History of Saint Margaret of Cortona Church
Columbus, Ohio

In 1921 Bishop James J. Hartley, Bishop of Columbus, gave permission to build a chapel on Trabue Road on a piece of land, which had been donated for such a purpose.

A cinder block and wood framed church was completed the following year. The parishioners contributed in different ways to the building of the church. Some were able to pledge money and work on the project, the others, who could not contribute financially, gave very generously of their time and talent in building of the church. St. Margaret of Cortona Church became a mission church, which wsas taken care of by priests who had other assignments. Fr. Thomas P. Harrington, who was the Chancellor of the Diocese, was sent to offer Mass on Sundays and to provide religious instruction to the children. He continued to serve the community until his death in 1926. The priests who have served at St. Margaret are listed below.

The church was dedicated to Saint Margaret, who was the Patron Saint of Pettorano sul Gizio, Abruzzi, Italy, from where a number of families living in the area had emigrated. The area was then called and it is still called the VILLAGE OF SAN MARGHERITA, which is the Italian name of Saint Margaret.

At the southwest corner of Trabue Road and McKinley Avenue, the Franklin County Commissioners had opened a community house. Religion classes for the children were held there, taught by Sisters of St. Francis of Stella Niagara, N. Y. , who came every Sunday from St. Vincent Orphanage. Later the children would be taught by the Sisters of Notre Dame de Namur and the Sisters of Mercy.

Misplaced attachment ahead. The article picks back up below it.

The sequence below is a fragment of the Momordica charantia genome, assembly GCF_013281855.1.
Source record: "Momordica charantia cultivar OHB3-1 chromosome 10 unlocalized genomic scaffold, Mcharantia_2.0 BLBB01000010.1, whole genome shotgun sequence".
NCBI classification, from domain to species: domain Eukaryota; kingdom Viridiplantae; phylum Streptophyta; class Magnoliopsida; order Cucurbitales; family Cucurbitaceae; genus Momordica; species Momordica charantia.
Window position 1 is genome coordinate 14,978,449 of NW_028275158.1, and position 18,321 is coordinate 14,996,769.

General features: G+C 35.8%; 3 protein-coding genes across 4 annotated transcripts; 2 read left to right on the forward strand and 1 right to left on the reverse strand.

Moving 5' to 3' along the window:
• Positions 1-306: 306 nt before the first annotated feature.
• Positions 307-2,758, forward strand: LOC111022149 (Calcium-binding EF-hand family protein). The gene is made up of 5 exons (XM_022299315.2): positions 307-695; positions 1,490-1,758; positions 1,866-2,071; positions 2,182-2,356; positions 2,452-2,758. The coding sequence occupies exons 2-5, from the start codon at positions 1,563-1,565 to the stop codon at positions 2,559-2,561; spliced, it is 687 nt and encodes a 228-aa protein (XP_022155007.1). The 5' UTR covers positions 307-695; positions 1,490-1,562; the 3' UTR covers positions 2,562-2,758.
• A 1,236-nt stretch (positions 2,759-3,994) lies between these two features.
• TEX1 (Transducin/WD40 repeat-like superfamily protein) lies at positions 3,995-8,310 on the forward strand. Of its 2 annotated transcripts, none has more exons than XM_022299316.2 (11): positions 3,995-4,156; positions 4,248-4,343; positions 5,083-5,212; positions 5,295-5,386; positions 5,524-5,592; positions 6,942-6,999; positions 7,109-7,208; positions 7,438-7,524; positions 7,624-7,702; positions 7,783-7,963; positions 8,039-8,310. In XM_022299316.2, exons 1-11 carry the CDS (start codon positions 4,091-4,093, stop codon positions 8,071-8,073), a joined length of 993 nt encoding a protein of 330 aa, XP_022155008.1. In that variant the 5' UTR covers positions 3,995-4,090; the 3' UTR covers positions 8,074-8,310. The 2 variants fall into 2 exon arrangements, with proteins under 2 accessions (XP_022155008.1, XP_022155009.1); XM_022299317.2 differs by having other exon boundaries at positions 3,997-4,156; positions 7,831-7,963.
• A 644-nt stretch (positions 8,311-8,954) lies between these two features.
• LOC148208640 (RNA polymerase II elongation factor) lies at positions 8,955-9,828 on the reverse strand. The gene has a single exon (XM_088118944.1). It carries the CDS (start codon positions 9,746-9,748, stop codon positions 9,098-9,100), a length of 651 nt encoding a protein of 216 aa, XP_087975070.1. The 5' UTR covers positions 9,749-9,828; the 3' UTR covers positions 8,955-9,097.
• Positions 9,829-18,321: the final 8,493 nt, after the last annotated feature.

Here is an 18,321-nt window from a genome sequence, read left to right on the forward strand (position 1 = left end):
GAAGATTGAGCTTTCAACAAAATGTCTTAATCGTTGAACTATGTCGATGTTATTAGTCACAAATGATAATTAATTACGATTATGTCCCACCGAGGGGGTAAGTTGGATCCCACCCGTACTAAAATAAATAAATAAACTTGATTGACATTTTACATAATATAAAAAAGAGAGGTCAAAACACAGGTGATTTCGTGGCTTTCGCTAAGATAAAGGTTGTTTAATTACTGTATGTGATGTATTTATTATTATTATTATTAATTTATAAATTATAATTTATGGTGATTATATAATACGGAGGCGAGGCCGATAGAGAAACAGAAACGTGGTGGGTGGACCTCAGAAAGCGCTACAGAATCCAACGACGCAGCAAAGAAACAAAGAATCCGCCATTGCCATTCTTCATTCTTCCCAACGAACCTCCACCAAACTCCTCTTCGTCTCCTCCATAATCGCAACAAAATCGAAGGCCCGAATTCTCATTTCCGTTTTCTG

Although only five miles from downtown, the community of San Margherita, with its large back yards resembling small farms with their hogs, chickens, ducks, vegetable gardens and vineyards was considered to be out in the country. This atmosphere would persist for decades. Even today, the lots along Trabue Road retain much of their original agricultural identity.

By 1936, the community center was sold so there was a need for a parish hall for various activities Under the leadership of Father Edward G. Hettinger, then assigned to St. Margaret, a parish hall was built behind the church. In June of 1955, a rectory was built under the direction of Father Ambrose S. Metzger, the first canonical pastor of St. Margaret. He moved into the rectory in January 1956.

Over the years, many people of central Ohio became aware of the St. Margaret annual festival and procession held the last weekend of July. The festival began even before the original church was completed. It was held at the corner of Trabue and Dublin Roads. Since its beginning in 1930, the festival weekend has been concluded with a Sunday morning street procession. The tradition has its roots in the Italian custom, shared by other European countries, of carrying statues of local patron saints through the streets while praying and singing. The procession continues today as a public expression of faith.

The children of St. Margaret first began attending Catholic school in 1948, when Monsignor Thomas A. Nolan, pastor of Our Lady of Victory Church, welcomed them to the parish school on Roxbury Road. The Sisters of Charity of Nazareth, Ky., taught there for may years. For those unable to attend Catholic school, religious instruction has been offered by the parish continuously since 1921.

Schooling for St. Margaret children at Our Lady of Victory continued until the mid 1970's when the parishes of St. Margaret, Our Lady of Victory and St. Christopher combined enrollments under the name of Trinity School. Starting with the 1979-80 school year, all the grades have been located at the former St. Christopher School, 1381 Ida Ave.